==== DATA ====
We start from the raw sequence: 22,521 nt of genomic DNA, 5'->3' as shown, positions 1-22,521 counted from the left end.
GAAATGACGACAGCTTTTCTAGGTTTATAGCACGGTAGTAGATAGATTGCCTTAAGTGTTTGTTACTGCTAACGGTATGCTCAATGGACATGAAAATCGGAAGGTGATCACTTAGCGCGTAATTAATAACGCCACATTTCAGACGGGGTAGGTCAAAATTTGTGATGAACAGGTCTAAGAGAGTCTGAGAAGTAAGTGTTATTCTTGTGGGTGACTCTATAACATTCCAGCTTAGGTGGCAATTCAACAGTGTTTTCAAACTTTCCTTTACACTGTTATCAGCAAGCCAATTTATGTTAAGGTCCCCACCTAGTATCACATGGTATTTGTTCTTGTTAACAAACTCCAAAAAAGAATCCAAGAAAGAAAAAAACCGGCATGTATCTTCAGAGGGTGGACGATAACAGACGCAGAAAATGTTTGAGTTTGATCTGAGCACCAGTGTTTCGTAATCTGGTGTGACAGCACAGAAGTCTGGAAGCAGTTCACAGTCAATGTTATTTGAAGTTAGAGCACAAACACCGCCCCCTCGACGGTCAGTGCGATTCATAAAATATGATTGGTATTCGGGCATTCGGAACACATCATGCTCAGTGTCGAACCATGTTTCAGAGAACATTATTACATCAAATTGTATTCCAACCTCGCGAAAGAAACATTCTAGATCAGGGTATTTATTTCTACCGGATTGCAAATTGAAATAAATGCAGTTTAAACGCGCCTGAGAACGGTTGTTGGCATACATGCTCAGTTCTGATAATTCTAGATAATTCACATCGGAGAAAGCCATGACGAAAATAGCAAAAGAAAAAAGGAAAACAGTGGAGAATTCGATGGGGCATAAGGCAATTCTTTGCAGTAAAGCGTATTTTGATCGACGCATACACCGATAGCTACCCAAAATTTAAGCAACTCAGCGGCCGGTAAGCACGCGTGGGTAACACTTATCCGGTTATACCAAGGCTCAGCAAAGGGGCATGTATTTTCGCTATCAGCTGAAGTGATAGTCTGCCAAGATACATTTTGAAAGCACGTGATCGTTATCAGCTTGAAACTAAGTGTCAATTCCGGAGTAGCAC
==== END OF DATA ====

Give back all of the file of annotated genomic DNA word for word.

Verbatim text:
We start from the raw sequence: 22,521 nt of genomic DNA, 5'->3' as shown, positions 1-22,521 counted from the left end.
GAAATGACGACAGCTTTTCTAGGTTTATAGCACGGTAGTAGATAGATTGCCTTAAGTGTTTGTTACTGCTAACGGTATGCTCAATGGACATGAAAATCGGAAGGTGATCACTTAGCGCGTAATTAATAACGCCACATTTCAGACGGGGTAGGTCAAAATTTGTGATGAACAGGTCTAAGAGAGTCTGAGAAGTAAGTGTTATTCTTGTGGGTGACTCTATAACATTCCAGCTTAGGTGGCAATTCAACAGTGTTTTCAAACTTTCCTTTACACTGTTATCAGCAAGCCAATTTATGTTAAGGTCCCCACCTAGTATCACATGGTATTTGTTCTTGTTAACAAACTCCAAAAAAGAATCCAAGAAAGAAAAAAACCGGCATGTATCTTCAGAGGGTGGACGATAACAGACGCAGAAAATGTTTGAGTTTGATCTGAGCACCAGTGTTTCGTAATCTGGTGTGACAGCACAGAAGTCTGGAAGCAGTTCACAGTCAATGTTATTTGAAGTTAGAGCACAAACACCGCCCCCTCGACGGTCAGTGCGATTCATAAAATATGATTGGTATTCGGGCATTCGGAACACATCATGCTCAGTGTCGAACCATGTTTCAGAGAACATTATTACATCAAATTGTATTCCAACCTCGCGAAAGAAACATTCTAGATCAGGGTATTTATTTCTACCGGATTGCAAATTGAAATAAATGCAGTTTAAACGCGCCTGAGAACGGTTGTTGGCATACATGCTCAGTTCTGATAATTCTAGATAATTCACATCGGAGAAAGCCATGACGAAAATAGCAAAAGAAAAAAGGAAAACAGTGGAGAATTCGATGGGGCATAAGGCAATTCTTTGCAGTAAAGCGTATTTTGATCGACGCATACACCGATAGCTACCCAAAATTTAAGCAACTCAGCGGCCGGTAAGCACGCGTGGGTAACACTTATCCGGTTATACCAAGGCTCAGCAAAGGGGCATGTATTTTCGCTATCAGCTGAAGTGATAGTCTGCCAAGATACATTTTGAAAGCACGTGATCGTTATCAGCTTGAAACTAAGTGTCAATTCCGGAGTAGCAC